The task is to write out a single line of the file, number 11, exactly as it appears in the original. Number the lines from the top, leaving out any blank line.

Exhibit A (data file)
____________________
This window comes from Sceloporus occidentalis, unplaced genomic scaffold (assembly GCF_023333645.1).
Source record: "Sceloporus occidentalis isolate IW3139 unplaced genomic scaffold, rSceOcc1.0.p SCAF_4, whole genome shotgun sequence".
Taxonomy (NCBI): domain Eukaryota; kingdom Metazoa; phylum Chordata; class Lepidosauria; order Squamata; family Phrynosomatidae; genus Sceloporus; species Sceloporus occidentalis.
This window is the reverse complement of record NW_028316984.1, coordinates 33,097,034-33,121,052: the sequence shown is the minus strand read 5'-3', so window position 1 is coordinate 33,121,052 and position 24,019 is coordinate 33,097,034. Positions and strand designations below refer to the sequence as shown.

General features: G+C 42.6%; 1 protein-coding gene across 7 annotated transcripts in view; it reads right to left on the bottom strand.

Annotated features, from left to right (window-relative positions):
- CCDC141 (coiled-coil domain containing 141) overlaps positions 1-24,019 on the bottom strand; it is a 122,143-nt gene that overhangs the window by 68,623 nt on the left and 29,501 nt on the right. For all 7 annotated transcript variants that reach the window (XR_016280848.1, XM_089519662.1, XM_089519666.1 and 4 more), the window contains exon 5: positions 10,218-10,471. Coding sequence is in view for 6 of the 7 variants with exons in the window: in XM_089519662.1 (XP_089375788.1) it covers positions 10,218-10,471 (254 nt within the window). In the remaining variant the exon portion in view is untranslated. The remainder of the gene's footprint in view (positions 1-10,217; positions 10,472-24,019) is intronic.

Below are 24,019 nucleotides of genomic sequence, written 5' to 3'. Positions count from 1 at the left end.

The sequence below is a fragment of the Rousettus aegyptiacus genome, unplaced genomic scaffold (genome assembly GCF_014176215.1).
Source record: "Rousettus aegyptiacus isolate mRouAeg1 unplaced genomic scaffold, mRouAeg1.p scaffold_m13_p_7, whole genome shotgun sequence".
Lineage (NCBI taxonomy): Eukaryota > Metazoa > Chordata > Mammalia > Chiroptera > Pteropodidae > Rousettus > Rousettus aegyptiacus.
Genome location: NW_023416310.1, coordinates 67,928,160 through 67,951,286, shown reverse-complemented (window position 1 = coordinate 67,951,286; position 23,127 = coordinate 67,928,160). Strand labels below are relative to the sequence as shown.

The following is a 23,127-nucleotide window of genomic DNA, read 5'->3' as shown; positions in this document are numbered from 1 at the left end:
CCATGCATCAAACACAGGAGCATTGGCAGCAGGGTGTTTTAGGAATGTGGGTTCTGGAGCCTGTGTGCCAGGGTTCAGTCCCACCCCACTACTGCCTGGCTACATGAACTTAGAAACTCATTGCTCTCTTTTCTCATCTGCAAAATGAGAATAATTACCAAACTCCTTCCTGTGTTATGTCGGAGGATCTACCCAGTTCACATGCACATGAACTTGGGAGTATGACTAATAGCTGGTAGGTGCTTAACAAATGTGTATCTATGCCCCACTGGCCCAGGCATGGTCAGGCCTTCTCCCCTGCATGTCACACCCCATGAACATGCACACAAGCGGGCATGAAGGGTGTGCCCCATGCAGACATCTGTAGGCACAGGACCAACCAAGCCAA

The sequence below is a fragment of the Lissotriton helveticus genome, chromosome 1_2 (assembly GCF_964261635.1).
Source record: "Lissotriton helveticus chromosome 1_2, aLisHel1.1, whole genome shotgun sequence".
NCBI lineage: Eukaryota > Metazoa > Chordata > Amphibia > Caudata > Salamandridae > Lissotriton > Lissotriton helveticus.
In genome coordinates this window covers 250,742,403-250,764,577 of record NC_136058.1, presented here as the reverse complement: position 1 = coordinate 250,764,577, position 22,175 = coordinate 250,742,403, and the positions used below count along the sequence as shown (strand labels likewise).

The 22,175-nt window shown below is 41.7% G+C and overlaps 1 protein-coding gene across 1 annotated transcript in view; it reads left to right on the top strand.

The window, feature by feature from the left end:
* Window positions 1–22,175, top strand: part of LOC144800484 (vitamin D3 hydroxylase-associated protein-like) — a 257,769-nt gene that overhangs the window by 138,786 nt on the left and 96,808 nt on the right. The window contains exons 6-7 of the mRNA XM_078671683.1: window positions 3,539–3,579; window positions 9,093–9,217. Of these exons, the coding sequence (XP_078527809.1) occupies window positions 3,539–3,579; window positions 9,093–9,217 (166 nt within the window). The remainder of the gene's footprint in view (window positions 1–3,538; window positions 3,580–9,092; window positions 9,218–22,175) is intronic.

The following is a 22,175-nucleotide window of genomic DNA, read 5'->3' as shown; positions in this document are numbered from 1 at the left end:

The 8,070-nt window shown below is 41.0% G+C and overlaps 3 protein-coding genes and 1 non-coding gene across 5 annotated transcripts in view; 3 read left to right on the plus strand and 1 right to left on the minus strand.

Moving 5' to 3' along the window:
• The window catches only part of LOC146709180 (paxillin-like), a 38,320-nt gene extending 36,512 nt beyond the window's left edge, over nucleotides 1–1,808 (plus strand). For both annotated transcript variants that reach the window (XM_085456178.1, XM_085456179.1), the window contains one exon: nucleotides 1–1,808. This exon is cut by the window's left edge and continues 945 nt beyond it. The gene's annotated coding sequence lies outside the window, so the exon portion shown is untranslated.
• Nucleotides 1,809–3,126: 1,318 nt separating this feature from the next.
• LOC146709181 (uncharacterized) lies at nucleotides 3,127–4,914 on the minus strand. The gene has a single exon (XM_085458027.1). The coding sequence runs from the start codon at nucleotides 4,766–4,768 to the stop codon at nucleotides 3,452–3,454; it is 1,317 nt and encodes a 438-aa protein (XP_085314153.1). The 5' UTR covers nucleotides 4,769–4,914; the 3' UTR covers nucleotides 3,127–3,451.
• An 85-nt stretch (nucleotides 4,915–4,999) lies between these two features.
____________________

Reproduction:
Lineage (NCBI taxonomy): Eukaryota > Metazoa > Chordata > Mammalia > Chiroptera > Pteropodidae > Rousettus > Rousettus aegyptiacus.